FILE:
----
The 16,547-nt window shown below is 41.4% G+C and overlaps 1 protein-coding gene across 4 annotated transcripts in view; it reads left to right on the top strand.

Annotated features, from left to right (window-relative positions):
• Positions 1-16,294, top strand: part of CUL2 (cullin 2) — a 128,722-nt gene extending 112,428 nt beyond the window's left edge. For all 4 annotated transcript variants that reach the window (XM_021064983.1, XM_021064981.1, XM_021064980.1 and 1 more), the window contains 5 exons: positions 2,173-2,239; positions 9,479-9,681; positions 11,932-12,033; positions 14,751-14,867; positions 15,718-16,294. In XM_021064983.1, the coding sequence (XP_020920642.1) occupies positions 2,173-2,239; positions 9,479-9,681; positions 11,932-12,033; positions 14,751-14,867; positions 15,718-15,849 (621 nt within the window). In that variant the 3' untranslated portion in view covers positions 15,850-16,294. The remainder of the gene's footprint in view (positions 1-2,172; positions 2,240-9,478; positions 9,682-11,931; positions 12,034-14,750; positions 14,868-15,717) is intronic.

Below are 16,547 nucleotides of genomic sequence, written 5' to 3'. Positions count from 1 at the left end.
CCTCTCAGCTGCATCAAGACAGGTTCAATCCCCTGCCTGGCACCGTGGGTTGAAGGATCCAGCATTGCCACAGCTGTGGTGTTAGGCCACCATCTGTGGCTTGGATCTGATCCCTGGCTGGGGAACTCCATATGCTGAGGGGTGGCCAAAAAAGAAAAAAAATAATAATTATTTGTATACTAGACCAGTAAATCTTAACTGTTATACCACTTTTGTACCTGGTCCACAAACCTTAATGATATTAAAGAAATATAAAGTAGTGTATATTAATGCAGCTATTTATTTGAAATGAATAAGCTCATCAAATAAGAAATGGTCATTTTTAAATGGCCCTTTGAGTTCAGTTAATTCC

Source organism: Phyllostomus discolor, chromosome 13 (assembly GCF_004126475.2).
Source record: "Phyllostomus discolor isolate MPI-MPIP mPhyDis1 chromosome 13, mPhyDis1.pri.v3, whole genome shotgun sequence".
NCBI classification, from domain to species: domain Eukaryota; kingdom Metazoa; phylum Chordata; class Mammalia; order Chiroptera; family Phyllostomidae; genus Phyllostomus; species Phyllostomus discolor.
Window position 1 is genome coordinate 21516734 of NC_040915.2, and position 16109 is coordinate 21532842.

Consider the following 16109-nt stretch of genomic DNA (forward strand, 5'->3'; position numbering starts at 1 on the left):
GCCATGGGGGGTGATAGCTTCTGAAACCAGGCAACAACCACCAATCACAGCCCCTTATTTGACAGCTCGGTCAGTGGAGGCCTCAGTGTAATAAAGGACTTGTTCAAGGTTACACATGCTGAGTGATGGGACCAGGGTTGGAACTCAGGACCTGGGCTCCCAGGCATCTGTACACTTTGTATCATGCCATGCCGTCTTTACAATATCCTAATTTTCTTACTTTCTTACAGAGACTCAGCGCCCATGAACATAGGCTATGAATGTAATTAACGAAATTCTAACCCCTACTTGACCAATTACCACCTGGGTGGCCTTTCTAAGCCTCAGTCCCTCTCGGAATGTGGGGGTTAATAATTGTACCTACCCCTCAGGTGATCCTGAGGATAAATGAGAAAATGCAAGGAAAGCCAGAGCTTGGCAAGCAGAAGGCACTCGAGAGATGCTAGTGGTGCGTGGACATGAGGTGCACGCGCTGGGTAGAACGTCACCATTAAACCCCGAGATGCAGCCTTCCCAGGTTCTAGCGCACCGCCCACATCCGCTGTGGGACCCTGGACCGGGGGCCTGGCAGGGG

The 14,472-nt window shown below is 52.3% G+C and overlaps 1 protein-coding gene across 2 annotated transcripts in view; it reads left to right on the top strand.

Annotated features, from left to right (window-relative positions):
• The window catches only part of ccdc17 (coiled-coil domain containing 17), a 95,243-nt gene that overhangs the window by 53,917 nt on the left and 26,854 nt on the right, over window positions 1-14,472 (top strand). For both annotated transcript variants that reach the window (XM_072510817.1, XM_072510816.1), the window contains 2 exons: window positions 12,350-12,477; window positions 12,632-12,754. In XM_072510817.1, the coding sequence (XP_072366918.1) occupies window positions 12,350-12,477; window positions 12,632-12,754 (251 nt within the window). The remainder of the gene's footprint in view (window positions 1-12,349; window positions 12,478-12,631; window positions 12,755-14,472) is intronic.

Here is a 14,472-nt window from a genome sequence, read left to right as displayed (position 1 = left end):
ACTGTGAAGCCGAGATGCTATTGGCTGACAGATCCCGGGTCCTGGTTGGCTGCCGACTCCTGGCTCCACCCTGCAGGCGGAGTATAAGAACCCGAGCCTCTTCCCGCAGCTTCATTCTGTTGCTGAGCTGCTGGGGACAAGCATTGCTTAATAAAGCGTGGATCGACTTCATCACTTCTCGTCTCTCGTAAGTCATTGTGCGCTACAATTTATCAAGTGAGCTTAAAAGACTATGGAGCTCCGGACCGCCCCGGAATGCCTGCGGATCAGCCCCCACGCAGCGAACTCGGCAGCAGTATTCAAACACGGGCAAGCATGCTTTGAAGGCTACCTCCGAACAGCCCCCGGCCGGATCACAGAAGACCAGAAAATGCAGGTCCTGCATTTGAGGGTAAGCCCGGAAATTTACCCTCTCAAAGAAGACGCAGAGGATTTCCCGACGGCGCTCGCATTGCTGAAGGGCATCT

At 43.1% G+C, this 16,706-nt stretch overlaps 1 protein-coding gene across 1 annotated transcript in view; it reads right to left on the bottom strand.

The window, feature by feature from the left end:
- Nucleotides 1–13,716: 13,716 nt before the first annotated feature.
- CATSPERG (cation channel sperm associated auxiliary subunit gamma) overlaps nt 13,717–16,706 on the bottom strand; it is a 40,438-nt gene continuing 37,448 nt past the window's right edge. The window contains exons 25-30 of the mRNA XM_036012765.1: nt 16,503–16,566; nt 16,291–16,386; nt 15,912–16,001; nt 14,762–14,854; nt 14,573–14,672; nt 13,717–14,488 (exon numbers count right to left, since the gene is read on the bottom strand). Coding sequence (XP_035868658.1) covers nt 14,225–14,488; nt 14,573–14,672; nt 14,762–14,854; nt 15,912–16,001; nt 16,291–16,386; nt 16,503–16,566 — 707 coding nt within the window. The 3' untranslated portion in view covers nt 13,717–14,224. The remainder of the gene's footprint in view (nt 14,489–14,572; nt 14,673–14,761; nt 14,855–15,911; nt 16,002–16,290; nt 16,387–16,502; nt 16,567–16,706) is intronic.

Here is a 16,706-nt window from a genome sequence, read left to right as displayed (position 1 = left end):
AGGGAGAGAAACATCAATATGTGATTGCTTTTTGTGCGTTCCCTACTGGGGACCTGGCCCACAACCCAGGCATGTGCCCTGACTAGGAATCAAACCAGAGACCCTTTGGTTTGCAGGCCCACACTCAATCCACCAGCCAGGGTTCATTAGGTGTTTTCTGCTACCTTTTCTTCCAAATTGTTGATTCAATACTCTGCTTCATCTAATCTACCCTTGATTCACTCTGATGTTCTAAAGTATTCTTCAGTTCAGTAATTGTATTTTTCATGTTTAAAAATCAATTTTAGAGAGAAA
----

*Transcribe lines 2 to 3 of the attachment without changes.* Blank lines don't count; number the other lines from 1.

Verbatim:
Annotated features, from left to right (window-relative positions):
• Positions 1-16,294, top strand: part of CUL2 (cullin 2) — a 128,722-nt gene extending 112,428 nt beyond the window's left edge. For all 4 annotated transcript variants that reach the window (XM_021064983.1, XM_021064981.1, XM_021064980.1 and 1 more), the window contains 5 exons: positions 2,173-2,239; positions 9,479-9,681; positions 11,932-12,033; positions 14,751-14,867; positions 15,718-16,294. In XM_021064983.1, the coding sequence (XP_020920642.1) occupies positions 2,173-2,239; positions 9,479-9,681; positions 11,932-12,033; positions 14,751-14,867; positions 15,718-15,849 (621 nt within the window). In that variant the 3' untranslated portion in view covers positions 15,850-16,294. The remainder of the gene's footprint in view (positions 1-2,172; positions 2,240-9,478; positions 9,682-11,931; positions 12,034-14,750; positions 14,868-15,717) is intronic.